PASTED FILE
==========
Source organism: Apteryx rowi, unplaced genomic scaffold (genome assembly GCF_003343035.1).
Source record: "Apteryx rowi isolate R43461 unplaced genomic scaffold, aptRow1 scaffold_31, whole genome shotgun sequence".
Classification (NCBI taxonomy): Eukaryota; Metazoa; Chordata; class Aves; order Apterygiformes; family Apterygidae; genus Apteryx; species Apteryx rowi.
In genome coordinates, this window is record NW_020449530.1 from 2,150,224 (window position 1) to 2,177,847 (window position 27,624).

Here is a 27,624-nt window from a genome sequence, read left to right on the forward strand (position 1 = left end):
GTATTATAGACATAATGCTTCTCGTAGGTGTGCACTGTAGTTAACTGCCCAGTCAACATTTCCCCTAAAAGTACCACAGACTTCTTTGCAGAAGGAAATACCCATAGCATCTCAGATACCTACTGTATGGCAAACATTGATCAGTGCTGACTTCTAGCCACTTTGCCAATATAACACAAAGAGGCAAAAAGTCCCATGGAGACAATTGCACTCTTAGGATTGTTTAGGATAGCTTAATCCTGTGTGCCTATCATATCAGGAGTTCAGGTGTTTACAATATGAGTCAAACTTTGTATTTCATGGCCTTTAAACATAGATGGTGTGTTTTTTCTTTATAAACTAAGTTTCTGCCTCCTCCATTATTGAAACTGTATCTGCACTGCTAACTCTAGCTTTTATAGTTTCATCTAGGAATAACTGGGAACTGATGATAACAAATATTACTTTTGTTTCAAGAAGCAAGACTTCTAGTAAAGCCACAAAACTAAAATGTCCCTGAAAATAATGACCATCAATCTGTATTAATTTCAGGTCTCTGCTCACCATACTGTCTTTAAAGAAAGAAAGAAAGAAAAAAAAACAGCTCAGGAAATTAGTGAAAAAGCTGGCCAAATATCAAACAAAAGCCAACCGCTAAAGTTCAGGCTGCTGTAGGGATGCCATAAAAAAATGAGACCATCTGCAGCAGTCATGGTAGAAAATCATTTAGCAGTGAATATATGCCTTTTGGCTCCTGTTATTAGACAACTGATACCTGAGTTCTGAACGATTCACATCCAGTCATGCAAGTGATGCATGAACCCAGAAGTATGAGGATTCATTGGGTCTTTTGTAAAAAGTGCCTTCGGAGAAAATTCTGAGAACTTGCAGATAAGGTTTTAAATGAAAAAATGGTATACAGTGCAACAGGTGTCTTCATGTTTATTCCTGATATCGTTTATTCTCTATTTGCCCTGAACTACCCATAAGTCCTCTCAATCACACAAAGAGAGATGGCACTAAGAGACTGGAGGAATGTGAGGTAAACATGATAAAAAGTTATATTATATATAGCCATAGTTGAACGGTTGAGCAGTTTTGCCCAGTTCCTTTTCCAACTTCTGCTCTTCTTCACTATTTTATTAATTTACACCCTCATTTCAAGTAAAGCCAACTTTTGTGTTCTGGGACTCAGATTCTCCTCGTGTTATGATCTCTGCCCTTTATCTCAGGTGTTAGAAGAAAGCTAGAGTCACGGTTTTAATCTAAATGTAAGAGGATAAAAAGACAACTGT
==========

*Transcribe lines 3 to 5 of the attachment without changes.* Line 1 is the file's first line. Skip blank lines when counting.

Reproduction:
Classification (NCBI taxonomy): Eukaryota; Metazoa; Chordata; class Aves; order Apterygiformes; family Apterygidae; genus Apteryx; species Apteryx rowi.
In genome coordinates, this window is record NW_020449530.1 from 2,150,224 (window position 1) to 2,177,847 (window position 27,624).

Here is a 27,624-nt window from a genome sequence, read left to right on the forward strand (position 1 = left end):